A cutaneous biopsy revealed a granular cell tumor with a dermal proliferation of large, non-atypical cells presenting a granular cytoplasm (Fig. 2a). An immunohistochemical study revealed positive staining for PS100 and eliminated the metastatic origin of the lesion with negative staining for pan-cytokeratin (Fig. 2b).
A 46-year-old diabetic female presented with a seven-month history of a subcutaneous lesion on the right thigh progressively increasing in size, painless and non-pruriginous.
A physical examination revealed a subcutaneous, firm, painless nodule, 3 cm in size. It was movable relative to the deep plane, fixed to the skin; the skin was erythematously pigmented (Fig. 3). Ultrasound revealed a suspicious tissue mass. A biopsy followed by a large surgical excision was performed.
|Figure 3: Well-limited, pigmented plaque with regular contours on the internal face of the right thigh.
A histopathological examination revealed a dermal and subcutaneous neoplasm composed of nests of cells with abundant eosinophilic granular cytoplasm and small nuclei (Fig. 4a). Pseudoepitheliomatous hyperplasia was also visible. No cellular pleomorphism, mitosis, or necrosis were observed. In an immunohistochemical study, immunostaining for the S100 protein and CD68 was positive (Fig. 4b).
|Figure 4: (a) Nets of cells with abundant granular cytoplasm (200×). (b) PS100 positive in granular cells (200×).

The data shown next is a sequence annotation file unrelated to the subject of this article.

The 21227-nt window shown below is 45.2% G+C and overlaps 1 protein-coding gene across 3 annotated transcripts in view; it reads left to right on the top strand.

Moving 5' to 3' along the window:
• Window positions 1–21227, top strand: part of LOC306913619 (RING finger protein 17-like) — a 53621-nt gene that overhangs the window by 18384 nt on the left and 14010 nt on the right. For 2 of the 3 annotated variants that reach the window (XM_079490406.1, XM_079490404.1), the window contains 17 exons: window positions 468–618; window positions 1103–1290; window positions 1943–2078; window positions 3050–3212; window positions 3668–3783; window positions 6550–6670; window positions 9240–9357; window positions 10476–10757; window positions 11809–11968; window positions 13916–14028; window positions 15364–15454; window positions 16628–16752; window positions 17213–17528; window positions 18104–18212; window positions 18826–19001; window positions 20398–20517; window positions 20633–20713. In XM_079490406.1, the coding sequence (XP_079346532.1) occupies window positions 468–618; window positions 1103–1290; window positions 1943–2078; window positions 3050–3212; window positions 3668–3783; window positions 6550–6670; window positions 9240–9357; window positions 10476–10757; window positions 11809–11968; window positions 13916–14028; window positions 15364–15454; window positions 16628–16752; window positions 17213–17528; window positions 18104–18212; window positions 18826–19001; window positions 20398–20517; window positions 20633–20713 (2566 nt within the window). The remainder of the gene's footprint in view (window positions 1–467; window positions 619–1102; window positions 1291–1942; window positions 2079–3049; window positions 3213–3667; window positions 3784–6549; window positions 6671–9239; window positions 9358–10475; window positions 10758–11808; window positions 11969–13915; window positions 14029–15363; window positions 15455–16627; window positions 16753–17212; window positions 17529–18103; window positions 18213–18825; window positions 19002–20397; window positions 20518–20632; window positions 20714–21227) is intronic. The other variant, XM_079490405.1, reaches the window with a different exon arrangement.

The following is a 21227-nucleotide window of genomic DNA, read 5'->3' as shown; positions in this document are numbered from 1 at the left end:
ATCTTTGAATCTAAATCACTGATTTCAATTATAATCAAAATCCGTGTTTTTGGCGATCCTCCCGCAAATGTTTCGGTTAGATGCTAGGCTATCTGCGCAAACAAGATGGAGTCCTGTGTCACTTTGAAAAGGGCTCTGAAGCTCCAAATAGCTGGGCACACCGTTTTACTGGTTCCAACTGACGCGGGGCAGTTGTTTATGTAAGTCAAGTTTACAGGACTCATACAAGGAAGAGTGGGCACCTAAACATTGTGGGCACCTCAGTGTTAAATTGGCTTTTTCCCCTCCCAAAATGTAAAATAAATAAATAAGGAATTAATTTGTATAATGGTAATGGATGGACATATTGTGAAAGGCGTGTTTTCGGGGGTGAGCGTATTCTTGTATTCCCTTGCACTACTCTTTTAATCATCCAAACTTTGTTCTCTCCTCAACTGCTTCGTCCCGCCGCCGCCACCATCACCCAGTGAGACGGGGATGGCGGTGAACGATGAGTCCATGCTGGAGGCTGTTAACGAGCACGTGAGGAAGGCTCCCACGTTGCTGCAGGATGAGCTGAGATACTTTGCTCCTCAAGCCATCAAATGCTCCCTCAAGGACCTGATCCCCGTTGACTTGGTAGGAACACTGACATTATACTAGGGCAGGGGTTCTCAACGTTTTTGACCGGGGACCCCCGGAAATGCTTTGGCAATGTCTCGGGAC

According to these histologic and immunohistochemical features, the lesion was diagnosed as a granular cell tumor.
A granular cell tumor, called also Abrikossoff’s tumor, is a benign, conjunctival proliferation compound of large eosinophilic cells with granular cytoplasm. It was first described in 1926 by Russian pathologist Alexei Ivanovich Abrikossoff, who believed it to be of muscular origin because of the resemblance of its cells to muscle cells (or fibers), therefore calling it myoblastenmyoma, translated as granular myoblastoma. The term myoblastoma is now abandoned because of evidence of neurectodermal origin, probably schwanian, its close relationship with the nerves, its immunophenotype, and the presence of vacuoles containing myelin structures under electron microscopy [1–3].
It commonly affects females between the second and fifth decades of life, most often black-skinned. Children and adolescents are rarely affected. Although it most frequently involves the head and neck regions, mainly the tongue [4,5], it has been found throughout the body: the skin, subcutaneous tissue, nerves, clitoris, vulva, glans, breast, and internal organs.